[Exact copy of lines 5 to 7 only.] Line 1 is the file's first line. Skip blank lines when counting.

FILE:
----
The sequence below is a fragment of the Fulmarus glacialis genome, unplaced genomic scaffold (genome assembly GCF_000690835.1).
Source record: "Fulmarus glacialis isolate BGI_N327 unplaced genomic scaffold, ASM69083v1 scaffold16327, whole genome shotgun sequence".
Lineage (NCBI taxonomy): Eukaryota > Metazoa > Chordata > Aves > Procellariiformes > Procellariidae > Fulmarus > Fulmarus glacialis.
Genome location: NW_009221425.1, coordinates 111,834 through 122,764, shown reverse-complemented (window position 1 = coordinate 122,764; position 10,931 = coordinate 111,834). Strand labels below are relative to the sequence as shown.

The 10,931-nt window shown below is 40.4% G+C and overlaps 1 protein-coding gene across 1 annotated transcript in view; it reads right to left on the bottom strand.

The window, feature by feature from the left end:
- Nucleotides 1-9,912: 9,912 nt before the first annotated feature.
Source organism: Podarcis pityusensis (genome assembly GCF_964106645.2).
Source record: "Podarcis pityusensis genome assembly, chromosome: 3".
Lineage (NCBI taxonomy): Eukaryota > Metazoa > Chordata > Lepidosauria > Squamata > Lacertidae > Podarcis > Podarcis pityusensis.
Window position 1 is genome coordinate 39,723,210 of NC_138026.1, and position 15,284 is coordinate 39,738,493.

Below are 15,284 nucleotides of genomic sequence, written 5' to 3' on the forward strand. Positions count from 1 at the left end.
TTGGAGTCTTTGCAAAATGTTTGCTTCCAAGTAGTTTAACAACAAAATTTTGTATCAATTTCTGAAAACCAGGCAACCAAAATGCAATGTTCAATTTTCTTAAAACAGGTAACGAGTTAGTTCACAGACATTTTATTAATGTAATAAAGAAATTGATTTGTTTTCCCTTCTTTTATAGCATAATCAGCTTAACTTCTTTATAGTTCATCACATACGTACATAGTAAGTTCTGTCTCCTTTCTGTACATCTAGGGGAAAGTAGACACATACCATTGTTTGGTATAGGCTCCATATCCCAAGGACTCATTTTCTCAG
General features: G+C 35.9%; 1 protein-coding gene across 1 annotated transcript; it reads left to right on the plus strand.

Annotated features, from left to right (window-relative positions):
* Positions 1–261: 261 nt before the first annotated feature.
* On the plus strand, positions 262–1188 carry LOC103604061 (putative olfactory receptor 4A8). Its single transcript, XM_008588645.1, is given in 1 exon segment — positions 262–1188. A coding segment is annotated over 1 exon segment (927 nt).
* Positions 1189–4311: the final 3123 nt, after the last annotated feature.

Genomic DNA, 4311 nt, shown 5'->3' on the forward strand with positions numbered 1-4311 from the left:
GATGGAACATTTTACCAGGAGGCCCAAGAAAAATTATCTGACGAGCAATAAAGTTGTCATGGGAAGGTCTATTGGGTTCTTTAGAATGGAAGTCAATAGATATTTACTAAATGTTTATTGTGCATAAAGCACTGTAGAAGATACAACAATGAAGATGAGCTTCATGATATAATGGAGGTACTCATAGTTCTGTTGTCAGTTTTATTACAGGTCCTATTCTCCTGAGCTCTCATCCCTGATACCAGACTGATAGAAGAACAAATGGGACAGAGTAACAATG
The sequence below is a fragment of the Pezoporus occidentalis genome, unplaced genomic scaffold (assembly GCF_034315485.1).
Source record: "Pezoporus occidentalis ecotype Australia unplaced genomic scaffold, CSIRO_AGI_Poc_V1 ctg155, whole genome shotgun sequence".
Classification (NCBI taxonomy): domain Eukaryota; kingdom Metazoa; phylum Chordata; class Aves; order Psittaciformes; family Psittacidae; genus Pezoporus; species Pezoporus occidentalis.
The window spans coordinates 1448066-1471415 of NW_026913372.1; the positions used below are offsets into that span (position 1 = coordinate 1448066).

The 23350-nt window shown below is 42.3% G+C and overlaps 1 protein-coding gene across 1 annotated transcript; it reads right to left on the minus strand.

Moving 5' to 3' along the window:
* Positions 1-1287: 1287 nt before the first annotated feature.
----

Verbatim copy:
The 10,931-nt window shown below is 40.4% G+C and overlaps 1 protein-coding gene across 1 annotated transcript in view; it reads right to left on the bottom strand.

The window, feature by feature from the left end:
- Nucleotides 1-9,912: 9,912 nt before the first annotated feature.